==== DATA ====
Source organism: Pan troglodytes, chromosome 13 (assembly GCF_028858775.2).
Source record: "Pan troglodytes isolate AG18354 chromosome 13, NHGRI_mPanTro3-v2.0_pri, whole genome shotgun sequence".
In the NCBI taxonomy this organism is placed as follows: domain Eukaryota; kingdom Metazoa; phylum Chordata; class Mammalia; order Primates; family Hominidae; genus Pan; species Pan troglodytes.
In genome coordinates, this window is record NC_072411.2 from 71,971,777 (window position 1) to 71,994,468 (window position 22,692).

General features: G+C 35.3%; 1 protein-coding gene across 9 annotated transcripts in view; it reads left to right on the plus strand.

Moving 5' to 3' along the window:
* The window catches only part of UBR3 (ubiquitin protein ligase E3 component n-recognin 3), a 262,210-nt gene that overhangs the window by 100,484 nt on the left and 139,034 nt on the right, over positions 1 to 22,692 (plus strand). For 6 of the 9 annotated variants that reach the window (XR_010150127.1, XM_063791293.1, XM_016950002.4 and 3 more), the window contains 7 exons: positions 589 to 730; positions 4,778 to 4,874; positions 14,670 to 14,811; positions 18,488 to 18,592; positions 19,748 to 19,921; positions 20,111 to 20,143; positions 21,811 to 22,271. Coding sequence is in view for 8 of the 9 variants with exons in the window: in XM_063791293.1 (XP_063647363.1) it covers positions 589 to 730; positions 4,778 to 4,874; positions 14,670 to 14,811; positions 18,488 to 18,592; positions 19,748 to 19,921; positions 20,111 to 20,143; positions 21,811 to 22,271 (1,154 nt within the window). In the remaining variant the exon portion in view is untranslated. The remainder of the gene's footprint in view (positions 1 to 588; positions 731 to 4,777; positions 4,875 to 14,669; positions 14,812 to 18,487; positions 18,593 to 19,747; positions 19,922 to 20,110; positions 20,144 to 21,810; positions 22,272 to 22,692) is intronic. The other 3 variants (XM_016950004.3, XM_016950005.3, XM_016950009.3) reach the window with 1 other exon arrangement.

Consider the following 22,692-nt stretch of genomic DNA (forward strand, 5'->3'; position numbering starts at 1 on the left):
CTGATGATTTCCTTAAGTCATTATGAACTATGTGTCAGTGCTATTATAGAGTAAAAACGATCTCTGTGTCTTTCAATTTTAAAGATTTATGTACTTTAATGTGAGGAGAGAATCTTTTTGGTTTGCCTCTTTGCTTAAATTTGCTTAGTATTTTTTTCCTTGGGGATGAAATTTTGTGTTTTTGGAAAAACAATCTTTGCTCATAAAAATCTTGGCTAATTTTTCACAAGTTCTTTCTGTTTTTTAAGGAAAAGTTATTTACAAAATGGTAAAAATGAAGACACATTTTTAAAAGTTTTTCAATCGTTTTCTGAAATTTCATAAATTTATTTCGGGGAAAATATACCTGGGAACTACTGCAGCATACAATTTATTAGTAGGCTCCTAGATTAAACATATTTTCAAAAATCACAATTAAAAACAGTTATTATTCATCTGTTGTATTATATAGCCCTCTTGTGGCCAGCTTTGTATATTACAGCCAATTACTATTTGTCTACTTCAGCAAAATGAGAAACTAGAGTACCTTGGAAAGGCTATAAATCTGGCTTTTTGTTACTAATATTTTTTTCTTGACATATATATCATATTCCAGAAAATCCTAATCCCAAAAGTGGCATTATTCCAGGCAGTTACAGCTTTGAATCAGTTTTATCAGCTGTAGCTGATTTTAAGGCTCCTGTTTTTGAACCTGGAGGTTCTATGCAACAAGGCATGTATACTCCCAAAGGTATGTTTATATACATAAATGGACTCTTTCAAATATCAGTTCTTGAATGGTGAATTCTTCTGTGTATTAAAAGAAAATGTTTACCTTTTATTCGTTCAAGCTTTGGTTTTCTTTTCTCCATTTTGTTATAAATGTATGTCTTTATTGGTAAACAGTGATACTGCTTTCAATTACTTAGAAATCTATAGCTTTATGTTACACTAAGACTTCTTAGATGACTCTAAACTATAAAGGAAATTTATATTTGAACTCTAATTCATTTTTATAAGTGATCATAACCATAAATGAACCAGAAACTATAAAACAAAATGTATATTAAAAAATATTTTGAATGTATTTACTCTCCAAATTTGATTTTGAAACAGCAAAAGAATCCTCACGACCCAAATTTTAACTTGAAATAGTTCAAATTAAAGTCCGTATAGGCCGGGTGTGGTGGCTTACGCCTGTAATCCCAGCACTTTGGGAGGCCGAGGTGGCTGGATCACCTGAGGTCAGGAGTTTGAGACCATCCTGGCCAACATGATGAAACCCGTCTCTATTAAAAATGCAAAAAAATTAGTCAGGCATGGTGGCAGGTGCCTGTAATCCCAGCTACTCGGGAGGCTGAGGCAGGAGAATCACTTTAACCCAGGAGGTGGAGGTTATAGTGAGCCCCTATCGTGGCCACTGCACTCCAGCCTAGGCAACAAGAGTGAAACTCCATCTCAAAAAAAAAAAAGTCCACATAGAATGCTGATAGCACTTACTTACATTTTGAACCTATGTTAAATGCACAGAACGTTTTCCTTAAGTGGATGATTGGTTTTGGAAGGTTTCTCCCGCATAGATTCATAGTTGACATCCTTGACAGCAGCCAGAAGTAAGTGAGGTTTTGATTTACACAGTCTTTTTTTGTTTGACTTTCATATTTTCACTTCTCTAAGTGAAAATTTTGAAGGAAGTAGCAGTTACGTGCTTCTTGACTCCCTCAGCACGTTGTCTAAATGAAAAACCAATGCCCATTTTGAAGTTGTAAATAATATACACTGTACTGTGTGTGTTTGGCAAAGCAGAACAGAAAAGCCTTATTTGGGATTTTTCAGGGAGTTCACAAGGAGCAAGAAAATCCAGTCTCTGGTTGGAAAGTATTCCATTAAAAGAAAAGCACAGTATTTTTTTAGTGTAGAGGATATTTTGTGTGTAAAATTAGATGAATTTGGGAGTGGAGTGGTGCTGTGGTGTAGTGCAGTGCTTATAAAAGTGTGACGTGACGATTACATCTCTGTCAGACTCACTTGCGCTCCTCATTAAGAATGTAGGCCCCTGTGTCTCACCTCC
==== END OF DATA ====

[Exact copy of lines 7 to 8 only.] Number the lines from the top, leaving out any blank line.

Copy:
* The window catches only part of UBR3 (ubiquitin protein ligase E3 component n-recognin 3), a 262,210-nt gene that overhangs the window by 100,484 nt on the left and 139,034 nt on the right, over positions 1 to 22,692 (plus strand). For 6 of the 9 annotated variants that reach the window (XR_010150127.1, XM_063791293.1, XM_016950002.4 and 3 more), the window contains 7 exons: positions 589 to 730; positions 4,778 to 4,874; positions 14,670 to 14,811; positions 18,488 to 18,592; positions 19,748 to 19,921; positions 20,111 to 20,143; positions 21,811 to 22,271. Coding sequence is in view for 8 of the 9 variants with exons in the window: in XM_063791293.1 (XP_063647363.1) it covers positions 589 to 730; positions 4,778 to 4,874; positions 14,670 to 14,811; positions 18,488 to 18,592; positions 19,748 to 19,921; positions 20,111 to 20,143; positions 21,811 to 22,271 (1,154 nt within the window). In the remaining variant the exon portion in view is untranslated. The remainder of the gene's footprint in view (positions 1 to 588; positions 731 to 4,777; positions 4,875 to 14,669; positions 14,812 to 18,487; positions 18,593 to 19,747; positions 19,922 to 20,110; positions 20,144 to 21,810; positions 22,272 to 22,692) is intronic. The other 3 variants (XM_016950004.3, XM_016950005.3, XM_016950009.3) reach the window with 1 other exon arrangement.

Consider the following 22,692-nt stretch of genomic DNA (forward strand, 5'->3'; position numbering starts at 1 on the left):